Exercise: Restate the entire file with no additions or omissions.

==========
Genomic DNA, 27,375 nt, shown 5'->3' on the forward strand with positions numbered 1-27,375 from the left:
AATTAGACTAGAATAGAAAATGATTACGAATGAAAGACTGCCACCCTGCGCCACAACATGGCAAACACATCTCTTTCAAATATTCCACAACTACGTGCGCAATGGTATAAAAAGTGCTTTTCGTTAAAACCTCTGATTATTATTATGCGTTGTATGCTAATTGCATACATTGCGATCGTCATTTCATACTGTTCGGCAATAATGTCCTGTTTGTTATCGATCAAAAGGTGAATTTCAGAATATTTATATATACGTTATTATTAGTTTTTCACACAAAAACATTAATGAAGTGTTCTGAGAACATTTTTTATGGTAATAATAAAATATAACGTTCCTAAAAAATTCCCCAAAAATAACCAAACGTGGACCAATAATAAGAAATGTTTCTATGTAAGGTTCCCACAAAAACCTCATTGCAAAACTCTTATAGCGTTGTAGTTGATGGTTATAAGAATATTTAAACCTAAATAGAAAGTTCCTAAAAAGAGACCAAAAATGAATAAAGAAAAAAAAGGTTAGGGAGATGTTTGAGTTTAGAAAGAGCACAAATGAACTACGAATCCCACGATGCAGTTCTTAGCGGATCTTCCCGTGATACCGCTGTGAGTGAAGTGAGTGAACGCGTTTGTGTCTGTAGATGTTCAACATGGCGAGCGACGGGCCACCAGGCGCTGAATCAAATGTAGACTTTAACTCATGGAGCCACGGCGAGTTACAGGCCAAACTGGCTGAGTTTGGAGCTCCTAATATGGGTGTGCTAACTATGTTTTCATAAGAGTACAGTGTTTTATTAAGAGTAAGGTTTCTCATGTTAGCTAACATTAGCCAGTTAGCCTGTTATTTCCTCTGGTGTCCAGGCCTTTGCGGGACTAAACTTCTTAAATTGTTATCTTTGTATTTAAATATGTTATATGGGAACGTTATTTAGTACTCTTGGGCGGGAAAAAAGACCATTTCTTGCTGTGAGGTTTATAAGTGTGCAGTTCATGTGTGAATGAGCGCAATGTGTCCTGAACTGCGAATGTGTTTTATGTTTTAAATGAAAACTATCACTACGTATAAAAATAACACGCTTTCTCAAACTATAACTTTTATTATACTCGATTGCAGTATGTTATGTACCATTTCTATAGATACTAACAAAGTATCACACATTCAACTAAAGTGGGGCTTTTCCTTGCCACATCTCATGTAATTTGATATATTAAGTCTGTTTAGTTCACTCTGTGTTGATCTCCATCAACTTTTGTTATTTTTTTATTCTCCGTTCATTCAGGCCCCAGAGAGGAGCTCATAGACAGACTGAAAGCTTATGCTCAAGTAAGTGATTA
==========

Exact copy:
Genomic DNA, 27,375 nt, shown 5'->3' on the forward strand with positions numbered 1-27,375 from the left:
AATTAGACTAGAATAGAAAATGATTACGAATGAAAGACTGCCACCCTGCGCCACAACATGGCAAACACATCTCTTTCAAATATTCCACAACTACGTGCGCAATGGTATAAAAAGTGCTTTTCGTTAAAACCTCTGATTATTATTATGCGTTGTATGCTAATTGCATACATTGCGATCGTCATTTCATACTGTTCGGCAATAATGTCCTGTTTGTTATCGATCAAAAGGTGAATTTCAGAATATTTATATATACGTTATTATTAGTTTTTCACACAAAAACATTAATGAAGTGTTCTGAGAACATTTTTTATGGTAATAATAAAATATAACGTTCCTAAAAAATTCCCCAAAAATAACCAAACGTGGACCAATAATAAGAAATGTTTCTATGTAAGGTTCCCACAAAAACCTCATTGCAAAACTCTTATAGCGTTGTAGTTGATGGTTATAAGAATATTTAAACCTAAATAGAAAGTTCCTAAAAAGAGACCAAAAATGAATAAAGAAAAAAAAGGTTAGGGAGATGTTTGAGTTTAGAAAGAGCACAAATGAACTACGAATCCCACGATGCAGTTCTTAGCGGATCTTCCCGTGATACCGCTGTGAGTGAAGTGAGTGAACGCGTTTGTGTCTGTAGATGTTCAACATGGCGAGCGACGGGCCACCAGGCGCTGAATCAAATGTAGACTTTAACTCATGGAGCCACGGCGAGTTACAGGCCAAACTGGCTGAGTTTGGAGCTCCTAATATGGGTGTGCTAACTATGTTTTCATAAGAGTACAGTGTTTTATTAAGAGTAAGGTTTCTCATGTTAGCTAACATTAGCCAGTTAGCCTGTTATTTCCTCTGGTGTCCAGGCCTTTGCGGGACTAAACTTCTTAAATTGTTATCTTTGTATTTAAATATGTTATATGGGAACGTTATTTAGTACTCTTGGGCGGGAAAAAAGACCATTTCTTGCTGTGAGGTTTATAAGTGTGCAGTTCATGTGTGAATGAGCGCAATGTGTCCTGAACTGCGAATGTGTTTTATGTTTTAAATGAAAACTATCACTACGTATAAAAATAACACGCTTTCTCAAACTATAACTTTTATTATACTCGATTGCAGTATGTTATGTACCATTTCTATAGATACTAACAAAGTATCACACATTCAACTAAAGTGGGGCTTTTCCTTGCCACATCTCATGTAATTTGATATATTAAGTCTGTTTAGTTCACTCTGTGTTGATCTCCATCAACTTTTGTTATTTTTTTATTCTCCGTTCATTCAGGCCCCAGAGAGGAGCTCATAGACAGACTGAAAGCTTATGCTCAAGTAAGTGATTA